Named for Captain Benjamin Louis Eulalie Bonneville, who experienced amazing adventures in the Rocky Mountains, California, and the Northwest as early as the year 1832. His journal, amplified by Washington Irving, was published under the title, Adventures of Captain Bonneville, U.S.A., in the Rocky Mountains and the Far West. The town marks the Washington side of Bonneville Dam and was born of an influx of workers on the project. It grew from a wild, sparsely settled community into a boom town typical of those which sprung up near construction camps. Short side streets, filled with mud during the rainy season and choked with dust during the summer, once branched sharply from either side of the highway. Temporarily constructed cabin camps once lined the highway.
The town relied entirely upon the payroll of the dam for its livelihood; the largest building was a large barn-like structure used as a dance hall. The town also had a small community church, a post office, a railroad station and several hotels, restaurants, and taverns.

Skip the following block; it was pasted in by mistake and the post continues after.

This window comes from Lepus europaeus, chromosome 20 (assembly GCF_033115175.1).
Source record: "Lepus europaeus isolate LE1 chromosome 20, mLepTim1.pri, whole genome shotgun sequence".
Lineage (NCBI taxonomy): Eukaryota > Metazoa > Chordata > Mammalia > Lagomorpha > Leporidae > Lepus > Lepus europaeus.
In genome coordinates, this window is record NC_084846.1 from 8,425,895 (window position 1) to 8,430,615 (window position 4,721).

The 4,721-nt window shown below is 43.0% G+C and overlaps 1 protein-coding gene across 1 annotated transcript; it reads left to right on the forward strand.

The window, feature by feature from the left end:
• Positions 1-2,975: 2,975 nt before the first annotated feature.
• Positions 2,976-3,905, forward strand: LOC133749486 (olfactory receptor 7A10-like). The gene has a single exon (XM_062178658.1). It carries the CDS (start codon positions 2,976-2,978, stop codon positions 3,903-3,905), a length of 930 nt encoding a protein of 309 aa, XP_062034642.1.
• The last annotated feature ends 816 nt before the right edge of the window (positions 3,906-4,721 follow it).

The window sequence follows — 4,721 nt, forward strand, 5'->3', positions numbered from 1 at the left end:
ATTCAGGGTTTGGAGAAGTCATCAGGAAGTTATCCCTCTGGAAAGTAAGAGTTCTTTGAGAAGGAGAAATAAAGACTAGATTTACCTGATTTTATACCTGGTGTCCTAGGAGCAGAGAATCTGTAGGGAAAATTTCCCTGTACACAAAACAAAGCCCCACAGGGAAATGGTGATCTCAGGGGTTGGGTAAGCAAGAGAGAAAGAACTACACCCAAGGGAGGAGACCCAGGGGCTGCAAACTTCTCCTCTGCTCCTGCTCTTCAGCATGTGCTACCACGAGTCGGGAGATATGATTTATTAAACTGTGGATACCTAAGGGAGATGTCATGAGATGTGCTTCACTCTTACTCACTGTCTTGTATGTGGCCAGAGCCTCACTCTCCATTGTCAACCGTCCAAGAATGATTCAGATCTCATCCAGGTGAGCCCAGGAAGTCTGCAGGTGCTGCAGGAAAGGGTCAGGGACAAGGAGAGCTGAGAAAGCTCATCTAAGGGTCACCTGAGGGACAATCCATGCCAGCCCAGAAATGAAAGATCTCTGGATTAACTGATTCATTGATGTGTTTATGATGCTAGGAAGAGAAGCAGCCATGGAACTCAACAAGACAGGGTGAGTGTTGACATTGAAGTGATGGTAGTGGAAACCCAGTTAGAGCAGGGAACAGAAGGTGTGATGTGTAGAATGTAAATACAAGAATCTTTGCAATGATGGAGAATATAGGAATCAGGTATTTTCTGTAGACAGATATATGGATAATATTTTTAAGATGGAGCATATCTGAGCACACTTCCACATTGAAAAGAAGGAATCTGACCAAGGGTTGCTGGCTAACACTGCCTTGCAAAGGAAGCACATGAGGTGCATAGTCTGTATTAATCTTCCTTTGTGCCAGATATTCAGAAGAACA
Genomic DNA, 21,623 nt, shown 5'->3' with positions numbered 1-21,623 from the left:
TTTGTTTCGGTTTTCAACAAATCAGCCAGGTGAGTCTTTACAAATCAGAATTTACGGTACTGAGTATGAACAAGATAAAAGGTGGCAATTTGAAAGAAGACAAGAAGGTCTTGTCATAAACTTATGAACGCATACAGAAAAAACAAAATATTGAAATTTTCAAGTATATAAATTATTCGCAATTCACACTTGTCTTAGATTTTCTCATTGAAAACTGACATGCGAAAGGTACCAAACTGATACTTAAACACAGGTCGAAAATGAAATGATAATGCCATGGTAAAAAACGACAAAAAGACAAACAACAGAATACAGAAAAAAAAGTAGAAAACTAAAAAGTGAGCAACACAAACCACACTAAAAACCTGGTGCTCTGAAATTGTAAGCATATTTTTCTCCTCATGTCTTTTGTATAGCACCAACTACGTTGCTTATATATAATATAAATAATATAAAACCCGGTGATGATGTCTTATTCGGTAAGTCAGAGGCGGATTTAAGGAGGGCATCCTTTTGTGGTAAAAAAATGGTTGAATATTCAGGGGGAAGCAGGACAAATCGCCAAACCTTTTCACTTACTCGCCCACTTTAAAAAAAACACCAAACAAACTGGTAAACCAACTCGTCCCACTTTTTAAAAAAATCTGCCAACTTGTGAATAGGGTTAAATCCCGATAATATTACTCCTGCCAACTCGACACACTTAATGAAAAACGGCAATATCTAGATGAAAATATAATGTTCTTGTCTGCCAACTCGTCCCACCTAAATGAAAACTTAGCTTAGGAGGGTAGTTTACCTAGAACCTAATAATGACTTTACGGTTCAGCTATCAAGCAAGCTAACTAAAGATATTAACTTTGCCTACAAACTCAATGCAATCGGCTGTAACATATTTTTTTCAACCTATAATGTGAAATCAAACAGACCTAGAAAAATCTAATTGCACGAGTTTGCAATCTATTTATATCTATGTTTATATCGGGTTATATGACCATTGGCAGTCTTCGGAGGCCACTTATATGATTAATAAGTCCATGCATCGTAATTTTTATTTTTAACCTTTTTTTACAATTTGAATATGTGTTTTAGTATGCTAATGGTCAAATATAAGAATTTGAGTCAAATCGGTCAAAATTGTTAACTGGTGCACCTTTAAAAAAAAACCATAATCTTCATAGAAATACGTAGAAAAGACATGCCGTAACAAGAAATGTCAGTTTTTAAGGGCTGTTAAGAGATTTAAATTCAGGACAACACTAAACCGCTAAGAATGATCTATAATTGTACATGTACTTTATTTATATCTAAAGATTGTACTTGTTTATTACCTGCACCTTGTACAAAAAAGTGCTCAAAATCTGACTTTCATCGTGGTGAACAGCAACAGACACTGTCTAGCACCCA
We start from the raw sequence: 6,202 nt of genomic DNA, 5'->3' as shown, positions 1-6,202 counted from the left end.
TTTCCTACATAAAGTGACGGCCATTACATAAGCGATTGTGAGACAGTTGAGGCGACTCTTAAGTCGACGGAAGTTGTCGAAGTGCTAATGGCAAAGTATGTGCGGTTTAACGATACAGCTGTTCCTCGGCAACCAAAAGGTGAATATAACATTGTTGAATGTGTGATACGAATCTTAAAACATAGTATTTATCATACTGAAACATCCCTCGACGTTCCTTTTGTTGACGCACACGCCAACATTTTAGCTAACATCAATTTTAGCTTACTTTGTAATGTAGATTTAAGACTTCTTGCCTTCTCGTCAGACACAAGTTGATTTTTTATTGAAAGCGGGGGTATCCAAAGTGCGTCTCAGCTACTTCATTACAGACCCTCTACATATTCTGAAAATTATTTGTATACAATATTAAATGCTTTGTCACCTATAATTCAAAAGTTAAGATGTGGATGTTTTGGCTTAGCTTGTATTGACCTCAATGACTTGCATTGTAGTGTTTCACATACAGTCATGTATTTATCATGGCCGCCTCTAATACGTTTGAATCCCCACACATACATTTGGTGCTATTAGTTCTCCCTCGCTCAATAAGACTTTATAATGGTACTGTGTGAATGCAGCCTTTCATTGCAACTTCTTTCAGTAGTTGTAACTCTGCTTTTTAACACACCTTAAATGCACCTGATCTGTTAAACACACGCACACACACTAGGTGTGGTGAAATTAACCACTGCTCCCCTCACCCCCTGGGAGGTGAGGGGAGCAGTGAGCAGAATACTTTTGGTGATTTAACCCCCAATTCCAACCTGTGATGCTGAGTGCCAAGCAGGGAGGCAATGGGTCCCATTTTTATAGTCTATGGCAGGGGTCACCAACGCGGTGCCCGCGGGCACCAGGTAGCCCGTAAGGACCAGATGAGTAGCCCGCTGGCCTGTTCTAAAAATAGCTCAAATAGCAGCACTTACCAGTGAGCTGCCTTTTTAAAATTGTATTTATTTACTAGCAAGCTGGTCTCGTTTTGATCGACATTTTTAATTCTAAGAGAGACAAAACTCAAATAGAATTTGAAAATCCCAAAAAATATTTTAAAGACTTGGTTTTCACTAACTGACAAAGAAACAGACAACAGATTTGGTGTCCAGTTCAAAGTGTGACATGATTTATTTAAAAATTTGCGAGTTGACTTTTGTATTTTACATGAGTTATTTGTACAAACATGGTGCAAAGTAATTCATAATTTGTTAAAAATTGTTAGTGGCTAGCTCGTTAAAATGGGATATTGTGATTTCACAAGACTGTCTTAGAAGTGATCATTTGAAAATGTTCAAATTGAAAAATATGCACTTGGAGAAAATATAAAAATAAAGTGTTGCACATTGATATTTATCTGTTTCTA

In 1971, the community was again selected by federal agencies to be the site of another water resource project, a second powerhouse. This project was the first to use federal funds to plan, design and develop a new community connected with a water resource project. A site was selected west of the original town, and residents and businesses were furnished temporary housing until they could build their own permanent homes and facilities. The seven-year project was completed in 1978.